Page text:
Source: Sherman Publications

School employees keep packing board meetings

May 18, 2011

By Joe St. Henry

Special Writer for The Review

Impassioned Lake Orion school district employees gave the Board of Education pieces of their mind at the last week’s meeting.

Several took the podium to voice their concerns with proposed cuts to teachers, counselors, staff associates, secretaries and bus drivers for the 2011-12 school year.

Each person, emboldened by a packed house of supporters, described how the elimination of positions would negatively impact students. There was plenty applause.

The comments solidified trustee Bob Gritzinger’s view of how important it is to engage all parties impacted by the budget.

“We must continue to listen to the input of the school staff and others in our community, and then make the best call from there,” he said, referring to June 8 when the board finalizes the 2011-2012 budget.

Judging by the attentiveness of the board members, the speakers got an “A” for their efforts.

“We take on a huge responsibility to assure the safety of students,” said bus driver Diane Harbin, who added most district buses are filled to capacity each day. “Not only do we have to deal with the traffic, but also quickly address problems on the bus. It’s not an easy job.”

Setting boundaries for behavior on the playground and lunch room is part of Lori Tartoni’s job as a staff associate at Paint Creek Elementary School. She spends most of her time, however, helping kids with their clothes, lunches, bathroom breaks and occasional illnesses.

“I’m against parent volunteers doing this job because there will be a lack of consistency in the supervision,” she told the Board. “The idea of principals helping in this role also has been brought up, but I think there are better uses of their time.”

Pam Fine, an Oakview counselor, is one of only four certified coordinators of the Olweus Bully Prevention Program in the state. She helped spearhead the school’s Bully Busters program, featuring high school role models -- many of whom were in attendance.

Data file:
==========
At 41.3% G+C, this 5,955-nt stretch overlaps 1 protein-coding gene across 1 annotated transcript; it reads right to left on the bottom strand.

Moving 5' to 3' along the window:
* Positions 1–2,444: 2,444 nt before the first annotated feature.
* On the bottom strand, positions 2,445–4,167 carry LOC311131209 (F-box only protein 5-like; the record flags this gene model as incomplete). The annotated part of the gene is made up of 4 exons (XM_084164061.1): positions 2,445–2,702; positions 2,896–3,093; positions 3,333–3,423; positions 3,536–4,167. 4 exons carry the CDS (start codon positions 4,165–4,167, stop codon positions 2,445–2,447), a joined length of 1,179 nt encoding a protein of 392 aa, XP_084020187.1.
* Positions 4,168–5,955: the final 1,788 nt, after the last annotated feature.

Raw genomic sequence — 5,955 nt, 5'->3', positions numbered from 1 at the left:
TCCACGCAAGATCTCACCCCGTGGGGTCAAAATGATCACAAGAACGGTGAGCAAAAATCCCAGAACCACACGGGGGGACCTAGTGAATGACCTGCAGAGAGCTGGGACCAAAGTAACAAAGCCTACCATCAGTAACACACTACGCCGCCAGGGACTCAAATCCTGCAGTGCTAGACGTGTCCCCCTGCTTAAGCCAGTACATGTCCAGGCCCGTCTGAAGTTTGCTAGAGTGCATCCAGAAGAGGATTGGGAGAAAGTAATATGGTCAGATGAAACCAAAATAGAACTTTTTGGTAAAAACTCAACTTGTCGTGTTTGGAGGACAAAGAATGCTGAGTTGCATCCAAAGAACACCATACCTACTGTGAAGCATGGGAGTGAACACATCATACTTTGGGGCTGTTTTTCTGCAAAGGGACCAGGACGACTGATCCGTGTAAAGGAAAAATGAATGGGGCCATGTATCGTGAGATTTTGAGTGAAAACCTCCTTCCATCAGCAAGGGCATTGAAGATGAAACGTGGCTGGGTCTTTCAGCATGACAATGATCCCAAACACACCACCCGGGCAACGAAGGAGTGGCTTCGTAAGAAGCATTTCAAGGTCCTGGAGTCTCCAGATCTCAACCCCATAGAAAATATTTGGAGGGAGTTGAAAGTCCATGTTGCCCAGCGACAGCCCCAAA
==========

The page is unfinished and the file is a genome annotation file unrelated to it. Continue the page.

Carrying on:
Fine joined the district last fall and was informed her job would be eliminated in June. She told the board she will to return to Cincinnati, which drew a hush from the crowd. “This has been the greatest year of my career,” Fine said. “Please find a way to keep these bully prevention programs in place after I leave.”

The public remarks came before the board shared the latest information on state budget cuts impacting public education.

According to Superintendent Marion Ginopolis, between the reductions in per pupil spending, lost funding due to a projected decrease of 20 district students and other adjustments, revenue from the state will be reduced by approximately $3.9 million next year.

Expenses including pension fund obligations and healthcare costs will go up but, without a teacher contract in place, the question is, to what extent? Current projections indicate an expense increase of approximately $4.5 million. The district is currently slated to save $605,000, primarily due to the middle school reorganization and re-payment of Early Childhood Program expenses.

In order to maintain a 13.6 percent Fund Balance -- essentially working capital to pay salaries and other day-to-day expenses -- the district would need to make $7.7 million in budget cuts for next year. Ginopolis said the district may adjust the Fund Balance downwards, to between 11-11.5 percent. This would equate to a budget reduction next year of around $6.5 million.

“This is the lowest Fund Balance percentage we can go to prevent needing to borrow money to make payroll during the first half of the school year,” said Board Treasurer Jim Weidman.

Ginopolis said the district will launch a comprehensive review of all of processes to become more efficient and reduce costs, starting with the central administrative offices, this week.

She said all district employees need to make sacrifices. “Until this is done, there will be layoffs,” she said. “We need to work as a team to help avoid people losing their jobs. It’s time we all step up to the plate.”

According to Ginopolis, administrative personnel have already accepted a three percent salary reduction and five percent increase in their healthcare contribution.

The budget discussion closed with the Superintendent reminding the audience that while millions of dollars in cuts to the District budget are inevitable, the situation is still very fluid.

“None of our proposed budget cuts are set in stone -- they are just recommendations,” she said. “We haven’t made any final decisions. Everything is open for review during the discussion phase.”

The next Board meeting is scheduled for next Wednesday, May 25.

Other news from the Board meeting:

Treasurer Jim Weidman adamantly recommended the Board exercise its right under election law to request an impartial review of the charges Oakland County billed Lake Orion Community Schools for its assistance in conducting the February bond election. He said the $43,000 in expenses were gexuberant and way out of line h with what was expected, considering similar elections in the past were ran for as little as $4,000. Weidman added the County fs explanations for the charges were inadequate. Board President Mary Jo Burchart said, gnot a penny will be paid to anyone until we get some answers. h